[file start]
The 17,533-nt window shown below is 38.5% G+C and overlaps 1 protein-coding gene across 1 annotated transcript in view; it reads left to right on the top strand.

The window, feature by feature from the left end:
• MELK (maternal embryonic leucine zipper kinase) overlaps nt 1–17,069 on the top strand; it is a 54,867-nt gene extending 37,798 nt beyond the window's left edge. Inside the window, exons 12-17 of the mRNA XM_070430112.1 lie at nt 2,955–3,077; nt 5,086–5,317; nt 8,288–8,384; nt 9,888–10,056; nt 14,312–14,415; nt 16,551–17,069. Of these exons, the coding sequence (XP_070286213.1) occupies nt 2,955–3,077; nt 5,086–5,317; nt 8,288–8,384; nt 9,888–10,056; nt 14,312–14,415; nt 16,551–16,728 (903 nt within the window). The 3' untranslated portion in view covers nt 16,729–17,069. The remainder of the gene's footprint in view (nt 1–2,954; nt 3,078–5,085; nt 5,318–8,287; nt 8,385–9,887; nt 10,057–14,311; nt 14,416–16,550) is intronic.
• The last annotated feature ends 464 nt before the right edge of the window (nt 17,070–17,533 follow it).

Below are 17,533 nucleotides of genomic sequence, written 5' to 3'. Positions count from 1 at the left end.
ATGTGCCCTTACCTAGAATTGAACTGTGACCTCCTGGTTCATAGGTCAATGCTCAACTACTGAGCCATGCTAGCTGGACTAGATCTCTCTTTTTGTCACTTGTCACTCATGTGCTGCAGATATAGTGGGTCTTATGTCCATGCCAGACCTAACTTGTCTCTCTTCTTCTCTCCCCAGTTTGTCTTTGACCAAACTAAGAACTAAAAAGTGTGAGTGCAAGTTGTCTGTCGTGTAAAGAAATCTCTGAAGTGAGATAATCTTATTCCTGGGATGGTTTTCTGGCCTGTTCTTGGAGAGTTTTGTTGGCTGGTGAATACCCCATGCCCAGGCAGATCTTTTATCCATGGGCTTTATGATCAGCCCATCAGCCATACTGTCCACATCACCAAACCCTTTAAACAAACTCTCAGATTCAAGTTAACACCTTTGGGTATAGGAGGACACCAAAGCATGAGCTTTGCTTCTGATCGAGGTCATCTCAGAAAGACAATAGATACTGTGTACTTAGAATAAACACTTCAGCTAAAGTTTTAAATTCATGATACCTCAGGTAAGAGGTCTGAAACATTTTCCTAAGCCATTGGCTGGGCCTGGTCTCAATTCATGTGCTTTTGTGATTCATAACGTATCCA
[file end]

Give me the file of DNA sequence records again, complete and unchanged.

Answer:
The 17,533-nt window shown below is 38.5% G+C and overlaps 1 protein-coding gene across 1 annotated transcript in view; it reads left to right on the top strand.

The window, feature by feature from the left end:
• MELK (maternal embryonic leucine zipper kinase) overlaps nt 1–17,069 on the top strand; it is a 54,867-nt gene extending 37,798 nt beyond the window's left edge. Inside the window, exons 12-17 of the mRNA XM_070430112.1 lie at nt 2,955–3,077; nt 5,086–5,317; nt 8,288–8,384; nt 9,888–10,056; nt 14,312–14,415; nt 16,551–17,069. Of these exons, the coding sequence (XP_070286213.1) occupies nt 2,955–3,077; nt 5,086–5,317; nt 8,288–8,384; nt 9,888–10,056; nt 14,312–14,415; nt 16,551–16,728 (903 nt within the window). The 3' untranslated portion in view covers nt 16,729–17,069. The remainder of the gene's footprint in view (nt 1–2,954; nt 3,078–5,085; nt 5,318–8,287; nt 8,385–9,887; nt 10,057–14,311; nt 14,416–16,550) is intronic.
• The last annotated feature ends 464 nt before the right edge of the window (nt 17,070–17,533 follow it).

Below are 17,533 nucleotides of genomic sequence, written 5' to 3'. Positions count from 1 at the left end.
ATGTGCCCTTACCTAGAATTGAACTGTGACCTCCTGGTTCATAGGTCAATGCTCAACTACTGAGCCATGCTAGCTGGACTAGATCTCTCTTTTTGTCACTTGTCACTCATGTGCTGCAGATATAGTGGGTCTTATGTCCATGCCAGACCTAACTTGTCTCTCTTCTTCTCTCCCCAGTTTGTCTTTGACCAAACTAAGAACTAAAAAGTGTGAGTGCAAGTTGTCTGTCGTGTAAAGAAATCTCTGAAGTGAGATAATCTTATTCCTGGGATGGTTTTCTGGCCTGTTCTTGGAGAGTTTTGTTGGCTGGTGAATACCCCATGCCCAGGCAGATCTTTTATCCATGGGCTTTATGATCAGCCCATCAGCCATACTGTCCACATCACCAAACCCTTTAAACAAACTCTCAGATTCAAGTTAACACCTTTGGGTATAGGAGGACACCAAAGCATGAGCTTTGCTTCTGATCGAGGTCATCTCAGAAAGACAATAGATACTGTGTACTTAGAATAAACACTTCAGCTAAAGTTTTAAATTCATGATACCTCAGGTAAGAGGTCTGAAACATTTTCCTAAGCCATTGGCTGGGCCTGGTCTCAATTCATGTGCTTTTGTGATTCATAACGTATCCA